This lesson is in the early stages of development (Alpha version)

Data processing and visualization for metagenomics

A lot of metagenomics analysis is done using command-line tools for three reasons:

1) You will often be working with a large number of files, and working through the command-line rather than through a graphical user interface (GUI) allows you to automate repetitive tasks.

2) You will often need more compute power than is available on your personal computer, and connecting to and interacting with remote computers requires a command-line interface.

3) You will often need to customize your analyses, and command-line tools often enable more customization than the corresponding GUI tools (if a GUI tool even exists).

In a previous lesson, you learned how to use the bash shell to interact with your computer through a command-line interface. In this lesson, you will be applying this new knowledge to carry out a common metagenomics workflow - identifying Operational Taxonomic Unities (OTUs) among samples taken from two metagenomes within a location. We will be starting with a set of sequenced reads (.fastq files), performing some quality control steps, assembly those reads into contigs, and ending by identifying and visualizing the OTUs among these samples.

As you progress through this lesson, keep in mind that, even if you aren’t going to be doing this same workflow in your research, you will be learning some very important lessons about using command-line bioinformatics tools. What you learn here will enable you to use a variety of bioinformatics tools with confidence and greatly enhance your research efficiency and productivity.

Prerequisites

This lesson assumes a working understanding of the bash shell. If you haven’t already completed the Shell metagenomics lesson, and you aren’t familiar with the bash shell, please review those materials before starting this lesson.

This lesson also assumes some familiarity with biological concepts, including the structure of DNA, nucleotide abbreviations, and the concept microbiome. This lesson uses data hosted on an Amazon Machine Instance (AMI). Workshop participants will be given information on how to log-in to the AMI during the workshop. Learners using these materials for self-directed study will need to set up their own AMI. Information on setting up an AMI and accessing the required data is provided on the Metagenomics Workshop setup page.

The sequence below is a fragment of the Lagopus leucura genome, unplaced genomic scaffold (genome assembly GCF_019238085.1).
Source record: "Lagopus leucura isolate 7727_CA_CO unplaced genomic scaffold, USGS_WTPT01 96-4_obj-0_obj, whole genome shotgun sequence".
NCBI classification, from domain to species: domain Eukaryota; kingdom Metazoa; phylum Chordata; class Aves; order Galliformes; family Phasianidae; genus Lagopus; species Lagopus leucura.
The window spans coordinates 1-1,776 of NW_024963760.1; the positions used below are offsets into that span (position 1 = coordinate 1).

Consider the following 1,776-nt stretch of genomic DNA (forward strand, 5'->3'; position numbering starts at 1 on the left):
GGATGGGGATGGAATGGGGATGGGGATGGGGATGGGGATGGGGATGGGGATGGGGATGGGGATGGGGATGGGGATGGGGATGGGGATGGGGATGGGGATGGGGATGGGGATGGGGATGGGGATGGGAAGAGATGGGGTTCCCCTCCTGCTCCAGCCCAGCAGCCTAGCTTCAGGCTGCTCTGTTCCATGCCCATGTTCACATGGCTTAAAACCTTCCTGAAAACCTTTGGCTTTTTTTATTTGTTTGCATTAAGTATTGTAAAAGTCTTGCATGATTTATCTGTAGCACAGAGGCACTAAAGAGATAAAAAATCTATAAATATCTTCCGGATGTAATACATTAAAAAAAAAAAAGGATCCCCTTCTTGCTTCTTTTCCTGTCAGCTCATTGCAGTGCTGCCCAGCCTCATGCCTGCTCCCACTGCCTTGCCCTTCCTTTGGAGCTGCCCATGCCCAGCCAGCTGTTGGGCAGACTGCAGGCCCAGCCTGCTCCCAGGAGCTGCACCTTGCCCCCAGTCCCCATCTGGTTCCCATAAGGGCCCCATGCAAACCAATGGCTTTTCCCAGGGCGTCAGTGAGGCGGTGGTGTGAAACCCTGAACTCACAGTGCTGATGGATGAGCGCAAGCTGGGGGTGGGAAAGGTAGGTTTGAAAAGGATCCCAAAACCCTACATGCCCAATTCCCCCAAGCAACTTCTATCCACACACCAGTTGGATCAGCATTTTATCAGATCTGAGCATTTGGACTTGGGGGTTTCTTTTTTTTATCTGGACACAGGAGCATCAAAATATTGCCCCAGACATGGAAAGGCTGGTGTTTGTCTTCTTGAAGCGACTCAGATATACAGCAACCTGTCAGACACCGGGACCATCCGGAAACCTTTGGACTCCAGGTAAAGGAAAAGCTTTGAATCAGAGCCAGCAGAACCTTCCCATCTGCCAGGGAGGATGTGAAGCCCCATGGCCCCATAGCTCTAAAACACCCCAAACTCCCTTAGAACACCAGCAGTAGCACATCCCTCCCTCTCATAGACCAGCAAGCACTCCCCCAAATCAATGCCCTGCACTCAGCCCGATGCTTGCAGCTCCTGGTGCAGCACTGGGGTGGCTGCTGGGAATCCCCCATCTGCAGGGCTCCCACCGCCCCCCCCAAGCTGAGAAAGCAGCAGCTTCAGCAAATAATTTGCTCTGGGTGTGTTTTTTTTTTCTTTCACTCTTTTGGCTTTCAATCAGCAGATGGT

Things You Need To Know

  1. Stay calm, don’t panic.
  2. Everything is going to be fine.
  3. We are learning together.

Schedule

Setup Download files required for the lesson
00:00 1. Starting a Metagenomics Project How do you plan a metagenomics experiment?
How a metagenomics project looks like?
00:30 2. Assessing Read Quality How can I describe the quality of my data?
01:20 3. Trimming and Filtering How can we get rid of sequence data that doesn’t meet our quality standards?
02:15 4. Metagenome Assembly Why genomic data should be assembled?
What is the difference between reads and contigs?
How can we assemble a metagenome?
02:55 5. Metagenome Binning How can we obtain the original genomes from a metagenome?
03:55 6. Taxonomic Assignment How can I assign a taxonomy to my contigs?
04:40 7. Diversity Tackled With R How can I obtain the abundance of the reads?
How can I use R to explore diversity?
05:30 8. Taxonomic Analysis with R How can we compare depth-contrasting samples?
How can we manipulate our data to deliver a messagge?
06:30 9. Other Resources Where are other metagenomic resources?
How can lessons be previewed?
06:35 Finish

The actual schedule may vary slightly depending on the topics and exercises chosen by the instructor.